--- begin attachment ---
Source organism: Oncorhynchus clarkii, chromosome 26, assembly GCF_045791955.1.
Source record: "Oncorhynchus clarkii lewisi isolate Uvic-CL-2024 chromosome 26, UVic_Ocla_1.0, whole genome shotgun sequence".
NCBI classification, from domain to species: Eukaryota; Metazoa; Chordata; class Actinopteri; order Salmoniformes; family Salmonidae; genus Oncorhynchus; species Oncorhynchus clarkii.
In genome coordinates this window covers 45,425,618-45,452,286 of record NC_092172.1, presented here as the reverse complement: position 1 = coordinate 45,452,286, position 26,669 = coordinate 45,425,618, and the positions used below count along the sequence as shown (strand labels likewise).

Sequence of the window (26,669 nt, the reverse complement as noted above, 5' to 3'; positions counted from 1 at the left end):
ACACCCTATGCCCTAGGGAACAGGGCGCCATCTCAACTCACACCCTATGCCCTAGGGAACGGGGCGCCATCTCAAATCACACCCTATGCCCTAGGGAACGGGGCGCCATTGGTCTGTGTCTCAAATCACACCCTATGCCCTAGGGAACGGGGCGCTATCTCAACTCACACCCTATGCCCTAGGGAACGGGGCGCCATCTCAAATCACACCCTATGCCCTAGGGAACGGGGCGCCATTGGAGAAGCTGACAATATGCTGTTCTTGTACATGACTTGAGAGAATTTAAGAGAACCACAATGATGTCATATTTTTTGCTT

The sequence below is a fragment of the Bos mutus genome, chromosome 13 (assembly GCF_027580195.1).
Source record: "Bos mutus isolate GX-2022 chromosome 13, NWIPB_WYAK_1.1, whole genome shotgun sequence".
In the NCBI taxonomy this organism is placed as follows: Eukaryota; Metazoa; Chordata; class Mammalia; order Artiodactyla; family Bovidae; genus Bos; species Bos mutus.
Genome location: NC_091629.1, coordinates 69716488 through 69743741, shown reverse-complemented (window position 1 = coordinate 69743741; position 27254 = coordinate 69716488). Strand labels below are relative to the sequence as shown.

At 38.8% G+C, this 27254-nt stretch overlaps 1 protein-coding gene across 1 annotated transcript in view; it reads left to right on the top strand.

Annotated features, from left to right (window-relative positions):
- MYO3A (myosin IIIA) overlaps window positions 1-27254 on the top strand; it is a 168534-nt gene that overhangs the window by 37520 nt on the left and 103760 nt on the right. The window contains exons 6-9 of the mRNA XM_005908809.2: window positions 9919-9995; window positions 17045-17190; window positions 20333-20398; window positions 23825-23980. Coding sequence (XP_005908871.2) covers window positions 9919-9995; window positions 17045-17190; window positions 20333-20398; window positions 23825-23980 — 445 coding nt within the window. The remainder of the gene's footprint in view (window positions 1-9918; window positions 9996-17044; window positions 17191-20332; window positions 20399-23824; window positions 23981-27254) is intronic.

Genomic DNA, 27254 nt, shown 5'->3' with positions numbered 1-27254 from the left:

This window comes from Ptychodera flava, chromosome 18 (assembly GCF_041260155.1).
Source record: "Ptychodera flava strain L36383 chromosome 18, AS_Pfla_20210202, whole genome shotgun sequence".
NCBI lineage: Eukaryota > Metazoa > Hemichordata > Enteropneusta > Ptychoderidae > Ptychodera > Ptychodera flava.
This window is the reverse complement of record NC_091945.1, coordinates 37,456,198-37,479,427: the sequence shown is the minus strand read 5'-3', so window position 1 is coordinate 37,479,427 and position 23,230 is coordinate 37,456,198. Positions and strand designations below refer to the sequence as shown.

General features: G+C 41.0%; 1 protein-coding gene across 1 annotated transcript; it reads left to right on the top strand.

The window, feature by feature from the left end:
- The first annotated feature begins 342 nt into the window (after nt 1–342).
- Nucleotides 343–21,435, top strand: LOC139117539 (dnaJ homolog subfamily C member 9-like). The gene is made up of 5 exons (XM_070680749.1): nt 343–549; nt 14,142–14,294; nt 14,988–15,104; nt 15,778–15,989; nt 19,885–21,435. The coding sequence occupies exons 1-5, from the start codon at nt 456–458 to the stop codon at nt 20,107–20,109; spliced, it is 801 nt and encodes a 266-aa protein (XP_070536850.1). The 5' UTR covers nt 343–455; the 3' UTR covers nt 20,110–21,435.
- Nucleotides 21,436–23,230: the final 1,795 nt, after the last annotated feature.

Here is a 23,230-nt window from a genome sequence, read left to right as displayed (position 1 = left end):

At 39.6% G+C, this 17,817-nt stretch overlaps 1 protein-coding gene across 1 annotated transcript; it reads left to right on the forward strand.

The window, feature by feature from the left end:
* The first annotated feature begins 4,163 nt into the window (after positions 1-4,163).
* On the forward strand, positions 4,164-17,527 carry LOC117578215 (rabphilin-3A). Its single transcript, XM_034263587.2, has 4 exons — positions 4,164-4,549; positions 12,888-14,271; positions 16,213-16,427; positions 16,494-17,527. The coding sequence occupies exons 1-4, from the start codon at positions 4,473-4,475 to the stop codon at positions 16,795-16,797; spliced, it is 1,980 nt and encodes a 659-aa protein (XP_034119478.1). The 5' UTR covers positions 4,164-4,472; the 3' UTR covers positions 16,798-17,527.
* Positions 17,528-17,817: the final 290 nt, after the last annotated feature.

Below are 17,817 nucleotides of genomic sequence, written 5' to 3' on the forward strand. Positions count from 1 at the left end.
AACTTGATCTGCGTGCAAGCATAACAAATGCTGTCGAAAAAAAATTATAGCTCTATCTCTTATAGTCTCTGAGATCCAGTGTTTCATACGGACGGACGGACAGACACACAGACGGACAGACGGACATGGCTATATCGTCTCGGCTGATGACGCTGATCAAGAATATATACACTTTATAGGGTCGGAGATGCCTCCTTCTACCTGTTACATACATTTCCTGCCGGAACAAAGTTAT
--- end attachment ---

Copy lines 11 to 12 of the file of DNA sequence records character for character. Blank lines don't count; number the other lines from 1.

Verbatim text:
At 38.8% G+C, this 27254-nt stretch overlaps 1 protein-coding gene across 1 annotated transcript in view; it reads left to right on the top strand.

Annotated features, from left to right (window-relative positions):